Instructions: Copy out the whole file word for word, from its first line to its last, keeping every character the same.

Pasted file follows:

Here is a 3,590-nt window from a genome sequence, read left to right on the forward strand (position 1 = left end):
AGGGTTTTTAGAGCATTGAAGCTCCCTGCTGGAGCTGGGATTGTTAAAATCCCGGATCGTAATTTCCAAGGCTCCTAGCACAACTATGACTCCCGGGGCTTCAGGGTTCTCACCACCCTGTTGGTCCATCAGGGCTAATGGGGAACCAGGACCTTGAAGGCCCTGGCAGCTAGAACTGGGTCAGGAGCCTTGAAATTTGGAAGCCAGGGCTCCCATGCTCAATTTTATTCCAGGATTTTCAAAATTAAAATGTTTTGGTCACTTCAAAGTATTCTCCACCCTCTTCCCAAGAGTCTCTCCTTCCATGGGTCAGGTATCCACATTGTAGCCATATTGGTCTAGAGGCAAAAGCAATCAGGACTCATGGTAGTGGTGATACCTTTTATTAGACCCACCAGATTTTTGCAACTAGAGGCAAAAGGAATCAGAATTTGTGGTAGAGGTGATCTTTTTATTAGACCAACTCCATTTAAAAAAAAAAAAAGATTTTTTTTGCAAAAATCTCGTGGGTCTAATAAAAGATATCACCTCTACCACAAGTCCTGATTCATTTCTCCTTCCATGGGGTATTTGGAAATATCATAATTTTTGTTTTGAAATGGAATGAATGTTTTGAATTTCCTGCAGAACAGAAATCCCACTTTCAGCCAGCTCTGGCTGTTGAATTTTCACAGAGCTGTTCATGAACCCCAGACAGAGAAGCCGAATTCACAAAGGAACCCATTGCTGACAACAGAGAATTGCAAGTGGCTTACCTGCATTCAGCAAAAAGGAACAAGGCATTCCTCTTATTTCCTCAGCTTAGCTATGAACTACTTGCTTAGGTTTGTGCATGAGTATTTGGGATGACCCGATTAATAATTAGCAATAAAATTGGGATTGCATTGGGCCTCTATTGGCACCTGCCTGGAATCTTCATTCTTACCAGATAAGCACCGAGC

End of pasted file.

Here is a 3,590-nt window from a genome sequence, read left to right on the forward strand (position 1 = left end):
AGGGTTTTTAGAGCATTGAAGCTCCCTGCTGGAGCTGGGATTGTTAAAATCCCGGATCGTAATTTCCAAGGCTCCTAGCACAACTATGACTCCCGGGGCTTCAGGGTTCTCACCACCCTGTTGGTCCATCAGGGCTAATGGGGAACCAGGACCTTGAAGGCCCTGGCAGCTAGAACTGGGTCAGGAGCCTTGAAATTTGGAAGCCAGGGCTCCCATGCTCAATTTTATTCCAGGATTTTCAAAATTAAAATGTTTTGGTCACTTCAAAGTATTCTCCACCCTCTTCCCAAGAGTCTCTCCTTCCATGGGTCAGGTATCCACATTGTAGCCATATTGGTCTAGAGGCAAAAGCAATCAGGACTCATGGTAGTGGTGATACCTTTTATTAGACCCACCAGATTTTTGCAACTAGAGGCAAAAGGAATCAGAATTTGTGGTAGAGGTGATCTTTTTATTAGACCAACTCCATTTAAAAAAAAAAAAAGATTTTTTTTGCAAAAATCTCGTGGGTCTAATAAAAGATATCACCTCTACCACAAGTCCTGATTCATTTCTCCTTCCATGGGGTATTTGGAAATATCATAATTTTTGTTTTGAAATGGAATGAATGTTTTGAATTTCCTGCAGAACAGAAATCCCACTTTCAGCCAGCTCTGGCTGTTGAATTTTCACAGAGCTGTTCATGAACCCCAGACAGAGAAGCCGAATTCACAAAGGAACCCATTGCTGACAACAGAGAATTGCAAGTGGCTTACCTGCATTCAGCAAAAAGGAACAAGGCATTCCTCTTATTTCCTCAGCTTAGCTATGAACTACTTGCTTAGGTTTGTGCATGAGTATTTGGGATGACCCGATTAATAATTAGCAATAAAATTGGGATTGCATTGGGCCTCTATTGGCACCTGCCTGGAATCTTCATTCTTACCAGATAAGCACCGAGC